It is possible for example that certain alkane deforms certain plastics, this does not mean that these ingredients are dangerous but it is necessary to ensure that the tube of cream does not deform over time, that it does not leak. etc And for that the test is very similar to the stability test except that the formula is placed in the final packaging and not in glass pillboxes in the oven. And we follow the evolution of the finished product over several months under accelerated aging conditions.

I hope you enjoyed this episode and know more about animal testing in the cosmetics industry. A new episode will be released next Saturday and you can find the ratings for these episodes on mastelcosmetics.com in the underside of cosmetics section. Mastel is written MASTEL and is the contraction of my two surnames Magand Castel.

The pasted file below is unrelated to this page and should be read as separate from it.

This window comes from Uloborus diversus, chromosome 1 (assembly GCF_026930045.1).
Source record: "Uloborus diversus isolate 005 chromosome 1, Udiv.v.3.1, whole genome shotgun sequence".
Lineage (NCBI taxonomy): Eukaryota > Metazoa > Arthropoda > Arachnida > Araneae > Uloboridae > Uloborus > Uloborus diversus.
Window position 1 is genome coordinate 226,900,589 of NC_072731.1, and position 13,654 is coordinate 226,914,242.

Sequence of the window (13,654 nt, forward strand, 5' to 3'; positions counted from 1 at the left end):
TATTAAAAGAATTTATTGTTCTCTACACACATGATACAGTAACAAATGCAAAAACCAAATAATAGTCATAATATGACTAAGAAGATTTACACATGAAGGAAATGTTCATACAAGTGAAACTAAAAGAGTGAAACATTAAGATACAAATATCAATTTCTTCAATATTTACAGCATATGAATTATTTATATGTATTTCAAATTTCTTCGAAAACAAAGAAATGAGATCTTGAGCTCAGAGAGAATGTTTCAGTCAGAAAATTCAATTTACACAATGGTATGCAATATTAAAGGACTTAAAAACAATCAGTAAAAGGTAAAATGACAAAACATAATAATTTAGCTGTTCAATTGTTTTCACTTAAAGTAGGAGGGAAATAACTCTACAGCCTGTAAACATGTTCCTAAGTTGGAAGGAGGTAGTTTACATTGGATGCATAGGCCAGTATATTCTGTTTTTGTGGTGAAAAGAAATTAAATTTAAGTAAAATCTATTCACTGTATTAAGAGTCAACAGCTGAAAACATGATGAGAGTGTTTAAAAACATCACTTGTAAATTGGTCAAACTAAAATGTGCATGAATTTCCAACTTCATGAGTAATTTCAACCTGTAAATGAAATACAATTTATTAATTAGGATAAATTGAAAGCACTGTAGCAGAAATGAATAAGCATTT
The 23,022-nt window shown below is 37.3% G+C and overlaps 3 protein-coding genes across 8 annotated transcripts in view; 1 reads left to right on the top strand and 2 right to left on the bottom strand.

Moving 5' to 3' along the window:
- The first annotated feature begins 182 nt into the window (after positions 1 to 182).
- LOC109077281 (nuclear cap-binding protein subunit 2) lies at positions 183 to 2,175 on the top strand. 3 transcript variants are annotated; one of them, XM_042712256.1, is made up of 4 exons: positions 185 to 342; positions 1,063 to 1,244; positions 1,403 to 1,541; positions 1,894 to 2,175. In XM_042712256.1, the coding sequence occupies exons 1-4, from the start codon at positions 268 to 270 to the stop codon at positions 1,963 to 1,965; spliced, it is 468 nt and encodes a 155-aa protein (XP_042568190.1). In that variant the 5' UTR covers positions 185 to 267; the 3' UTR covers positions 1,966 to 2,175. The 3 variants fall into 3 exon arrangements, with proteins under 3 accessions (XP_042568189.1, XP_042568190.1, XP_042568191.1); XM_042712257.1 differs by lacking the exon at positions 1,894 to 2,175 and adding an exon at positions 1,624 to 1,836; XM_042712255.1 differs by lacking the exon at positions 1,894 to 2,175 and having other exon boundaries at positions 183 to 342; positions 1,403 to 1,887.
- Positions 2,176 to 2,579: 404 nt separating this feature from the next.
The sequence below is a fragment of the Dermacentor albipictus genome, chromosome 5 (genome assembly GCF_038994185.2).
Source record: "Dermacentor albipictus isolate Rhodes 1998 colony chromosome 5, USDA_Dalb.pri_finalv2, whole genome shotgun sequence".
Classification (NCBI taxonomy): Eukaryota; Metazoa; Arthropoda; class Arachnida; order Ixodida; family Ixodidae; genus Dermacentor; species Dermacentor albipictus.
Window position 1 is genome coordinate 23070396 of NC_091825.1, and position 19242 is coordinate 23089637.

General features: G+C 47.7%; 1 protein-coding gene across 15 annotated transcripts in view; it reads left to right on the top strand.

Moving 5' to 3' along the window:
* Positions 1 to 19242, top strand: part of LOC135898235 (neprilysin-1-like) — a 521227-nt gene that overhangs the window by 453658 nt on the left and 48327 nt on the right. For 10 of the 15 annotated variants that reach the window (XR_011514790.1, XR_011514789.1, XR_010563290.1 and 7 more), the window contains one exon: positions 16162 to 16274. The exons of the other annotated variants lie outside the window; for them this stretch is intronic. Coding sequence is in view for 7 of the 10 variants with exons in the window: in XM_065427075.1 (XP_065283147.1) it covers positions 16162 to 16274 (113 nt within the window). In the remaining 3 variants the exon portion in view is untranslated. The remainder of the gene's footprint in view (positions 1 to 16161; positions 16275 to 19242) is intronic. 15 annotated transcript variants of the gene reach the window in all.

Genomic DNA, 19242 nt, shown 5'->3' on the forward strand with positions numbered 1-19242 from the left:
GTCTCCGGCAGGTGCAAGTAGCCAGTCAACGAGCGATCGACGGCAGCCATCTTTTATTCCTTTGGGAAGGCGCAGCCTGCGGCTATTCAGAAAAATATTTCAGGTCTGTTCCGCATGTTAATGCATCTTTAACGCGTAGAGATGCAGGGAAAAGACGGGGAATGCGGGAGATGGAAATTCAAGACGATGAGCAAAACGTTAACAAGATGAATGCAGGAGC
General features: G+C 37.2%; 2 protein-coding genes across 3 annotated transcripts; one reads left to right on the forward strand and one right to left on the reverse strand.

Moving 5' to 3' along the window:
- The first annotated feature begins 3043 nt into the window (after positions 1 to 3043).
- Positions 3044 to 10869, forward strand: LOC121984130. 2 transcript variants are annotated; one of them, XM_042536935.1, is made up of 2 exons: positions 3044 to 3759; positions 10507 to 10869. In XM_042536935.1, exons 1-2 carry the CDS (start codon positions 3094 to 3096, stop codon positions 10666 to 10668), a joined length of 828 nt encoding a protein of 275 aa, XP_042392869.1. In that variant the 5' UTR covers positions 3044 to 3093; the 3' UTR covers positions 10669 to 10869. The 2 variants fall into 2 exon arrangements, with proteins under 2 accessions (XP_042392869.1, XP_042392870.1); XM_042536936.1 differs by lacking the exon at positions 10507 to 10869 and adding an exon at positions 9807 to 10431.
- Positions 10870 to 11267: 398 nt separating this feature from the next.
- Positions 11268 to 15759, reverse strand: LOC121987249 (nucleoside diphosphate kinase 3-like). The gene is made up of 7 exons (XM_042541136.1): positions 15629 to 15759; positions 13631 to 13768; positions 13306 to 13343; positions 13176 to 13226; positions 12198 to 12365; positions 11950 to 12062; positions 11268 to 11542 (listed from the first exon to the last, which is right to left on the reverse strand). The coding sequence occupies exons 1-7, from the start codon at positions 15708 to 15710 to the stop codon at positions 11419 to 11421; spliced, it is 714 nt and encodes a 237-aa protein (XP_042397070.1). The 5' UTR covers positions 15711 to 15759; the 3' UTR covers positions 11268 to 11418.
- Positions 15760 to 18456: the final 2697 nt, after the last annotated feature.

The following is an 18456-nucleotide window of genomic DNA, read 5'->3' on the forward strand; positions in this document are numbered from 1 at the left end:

Do not hesitate to react in the comments, to ask your questions or to indicate what you would like to hear next. You can subscribe to the Podcast Les sous de la beauté today on various Podcast platforms including Spotify and follow its news on Instagram and Twitter with the username mastelcosmetics. Also and of course feel free to share this podcast with your friends if you think they might enjoy it - thank you. I wish you a good week and see you next Saturday for an episode on stability and compatibility tests.

Leave a comment

Please note, comments must be approved before they are published

This site is protected by reCAPTCHA and the Google Privacy Policy and Terms of Service apply.


A chemist in the cosmetics industry for more than 5 years and a graduate of the Natural Raw Materials in Cosmetics Master's degree from ISIPCA, Julie is an expert in the development of natural cosmetic products.